We have been away, staying close to the W.Somerset/N.Devon borders. Just as we left home, our lovely warm 'Indian Summer' slipped away, replaced by more typically late September weather. Following a hearty breakfast at the hotel, sufficient to sustain us throughout the whole day, we set off in search of the tiny village of Selworthy. Sitting snuggled within a deeply wooded hillside, in a timeless rural landscape of thatched cottages, a medieval church, and enjoying sweeping views across the Vale of Porlock to Exmoor.
You could be forgiven for thinking that the village of Selworthy appears to have a faux appearance, and it is true that the thatched cottages are certainly far younger than the medieval church, but they are still 200 years old. They were built in the 1820s by Sir Richard Acland in order to house both the aged and infirm who had worked for him on his Holnicote Estate. During the early reign of Queen Victoria, many wealthy employers looked after their staff really well.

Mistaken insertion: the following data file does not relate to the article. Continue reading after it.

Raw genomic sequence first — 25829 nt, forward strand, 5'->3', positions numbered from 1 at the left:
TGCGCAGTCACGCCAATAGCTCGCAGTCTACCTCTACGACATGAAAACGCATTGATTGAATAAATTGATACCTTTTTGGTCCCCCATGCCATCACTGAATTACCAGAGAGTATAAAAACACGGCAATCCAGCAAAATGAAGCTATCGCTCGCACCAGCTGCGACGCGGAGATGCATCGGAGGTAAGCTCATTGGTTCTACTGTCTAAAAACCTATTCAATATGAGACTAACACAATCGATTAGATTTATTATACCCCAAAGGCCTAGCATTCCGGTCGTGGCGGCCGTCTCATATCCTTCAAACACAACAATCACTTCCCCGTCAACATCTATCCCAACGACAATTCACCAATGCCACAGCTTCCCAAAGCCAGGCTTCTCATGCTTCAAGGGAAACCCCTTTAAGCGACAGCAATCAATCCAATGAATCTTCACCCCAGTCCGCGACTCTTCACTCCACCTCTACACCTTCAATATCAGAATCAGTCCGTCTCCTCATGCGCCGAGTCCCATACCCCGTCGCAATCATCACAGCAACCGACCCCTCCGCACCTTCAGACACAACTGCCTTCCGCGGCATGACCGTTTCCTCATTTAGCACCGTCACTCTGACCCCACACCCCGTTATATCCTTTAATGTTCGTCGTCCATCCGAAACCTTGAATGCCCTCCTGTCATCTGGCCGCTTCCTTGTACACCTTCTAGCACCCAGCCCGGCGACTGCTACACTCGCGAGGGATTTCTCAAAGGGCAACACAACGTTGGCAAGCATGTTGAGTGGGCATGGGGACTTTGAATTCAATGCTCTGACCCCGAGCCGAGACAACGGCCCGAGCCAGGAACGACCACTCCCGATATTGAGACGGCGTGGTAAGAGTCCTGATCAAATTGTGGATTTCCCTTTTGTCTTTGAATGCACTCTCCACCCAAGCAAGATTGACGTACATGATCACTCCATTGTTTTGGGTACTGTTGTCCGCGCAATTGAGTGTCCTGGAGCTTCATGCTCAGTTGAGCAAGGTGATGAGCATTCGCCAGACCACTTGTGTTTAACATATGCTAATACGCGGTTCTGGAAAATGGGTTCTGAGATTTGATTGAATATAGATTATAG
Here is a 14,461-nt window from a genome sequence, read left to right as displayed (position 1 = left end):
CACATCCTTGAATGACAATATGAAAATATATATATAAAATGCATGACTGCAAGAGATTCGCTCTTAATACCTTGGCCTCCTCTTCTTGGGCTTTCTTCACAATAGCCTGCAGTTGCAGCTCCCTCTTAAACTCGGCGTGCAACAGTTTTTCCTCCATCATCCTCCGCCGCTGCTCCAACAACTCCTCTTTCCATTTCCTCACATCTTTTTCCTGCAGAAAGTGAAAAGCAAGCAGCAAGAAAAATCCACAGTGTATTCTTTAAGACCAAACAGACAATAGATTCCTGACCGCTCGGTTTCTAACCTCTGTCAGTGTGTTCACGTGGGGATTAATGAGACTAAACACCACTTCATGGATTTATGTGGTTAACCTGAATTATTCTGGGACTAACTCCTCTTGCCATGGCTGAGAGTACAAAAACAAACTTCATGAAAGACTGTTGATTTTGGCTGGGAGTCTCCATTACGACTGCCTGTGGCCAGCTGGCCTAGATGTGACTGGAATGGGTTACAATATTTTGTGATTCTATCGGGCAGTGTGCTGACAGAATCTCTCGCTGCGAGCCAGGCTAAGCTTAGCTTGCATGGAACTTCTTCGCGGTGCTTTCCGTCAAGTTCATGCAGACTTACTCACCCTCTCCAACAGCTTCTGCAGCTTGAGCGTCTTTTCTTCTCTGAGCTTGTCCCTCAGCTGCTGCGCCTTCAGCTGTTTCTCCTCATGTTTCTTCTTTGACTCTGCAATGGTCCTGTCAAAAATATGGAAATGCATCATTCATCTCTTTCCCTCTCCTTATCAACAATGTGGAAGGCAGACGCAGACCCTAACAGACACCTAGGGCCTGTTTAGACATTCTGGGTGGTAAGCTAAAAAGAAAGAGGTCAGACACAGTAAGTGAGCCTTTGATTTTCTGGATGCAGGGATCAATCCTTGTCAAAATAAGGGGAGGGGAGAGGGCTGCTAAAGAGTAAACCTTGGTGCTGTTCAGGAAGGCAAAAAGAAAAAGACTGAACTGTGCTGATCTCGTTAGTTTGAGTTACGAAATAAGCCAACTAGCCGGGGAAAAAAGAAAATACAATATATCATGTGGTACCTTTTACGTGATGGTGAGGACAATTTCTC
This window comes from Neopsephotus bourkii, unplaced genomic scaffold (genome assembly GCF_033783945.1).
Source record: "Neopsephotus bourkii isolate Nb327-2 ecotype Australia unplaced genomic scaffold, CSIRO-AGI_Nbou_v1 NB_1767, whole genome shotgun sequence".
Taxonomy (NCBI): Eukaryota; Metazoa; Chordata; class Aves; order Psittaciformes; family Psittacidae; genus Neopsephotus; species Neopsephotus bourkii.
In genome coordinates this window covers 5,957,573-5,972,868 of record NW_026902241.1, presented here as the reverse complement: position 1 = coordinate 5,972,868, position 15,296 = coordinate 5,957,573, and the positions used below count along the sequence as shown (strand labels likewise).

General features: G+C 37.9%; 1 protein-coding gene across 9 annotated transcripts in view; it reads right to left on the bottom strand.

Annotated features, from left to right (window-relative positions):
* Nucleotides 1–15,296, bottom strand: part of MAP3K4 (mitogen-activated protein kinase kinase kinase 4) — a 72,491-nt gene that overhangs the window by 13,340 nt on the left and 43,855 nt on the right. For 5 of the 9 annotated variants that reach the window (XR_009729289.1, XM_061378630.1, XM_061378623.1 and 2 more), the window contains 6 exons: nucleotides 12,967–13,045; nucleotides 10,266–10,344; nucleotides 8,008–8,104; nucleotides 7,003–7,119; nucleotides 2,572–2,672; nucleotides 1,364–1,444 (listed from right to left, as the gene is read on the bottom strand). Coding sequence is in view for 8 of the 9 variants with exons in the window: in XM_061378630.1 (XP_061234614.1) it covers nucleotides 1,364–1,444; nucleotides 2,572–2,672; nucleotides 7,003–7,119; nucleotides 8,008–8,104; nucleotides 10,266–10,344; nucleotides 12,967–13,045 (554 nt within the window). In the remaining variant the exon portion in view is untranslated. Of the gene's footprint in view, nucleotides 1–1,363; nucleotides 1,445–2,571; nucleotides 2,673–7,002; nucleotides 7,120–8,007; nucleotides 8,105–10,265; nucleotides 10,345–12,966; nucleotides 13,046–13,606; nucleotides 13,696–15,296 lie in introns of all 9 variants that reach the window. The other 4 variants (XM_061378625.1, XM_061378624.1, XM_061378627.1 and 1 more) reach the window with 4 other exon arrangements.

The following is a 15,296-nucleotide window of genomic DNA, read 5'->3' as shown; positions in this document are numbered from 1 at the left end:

The cottages nestle together around a small village green halfway up the steep hillside. They are all painted in a shade of ochre, one is now a small cafe, another has a gallery, one of the cottages can be rented for holidays, and the rest are privately owned. The surrounding woods have lots of walks meandering through them revealing interesting places to explore, including the ancient earthworks of Bury Castle, a memorial hut erected in 1878 to Sir Thomas Dyke Acland by his youngest son, and by walking to the top of the escarpment it is possible to find yourself on the 630 mile long S.W. coastal Path, now internationally familiar to the many who have read Raynor Winn's book, The Salt Path.
If you have not been inside an English thatched cottage then there is a tendency to imagine that they are probably extremely dark, small, and gloomy inside.
This is Ivy's Cottage - you can peep inside here. It is rented out by the National Trust. I am not advocating the cottage, this is simply so that you can see what a small thatched cottage can look like inside.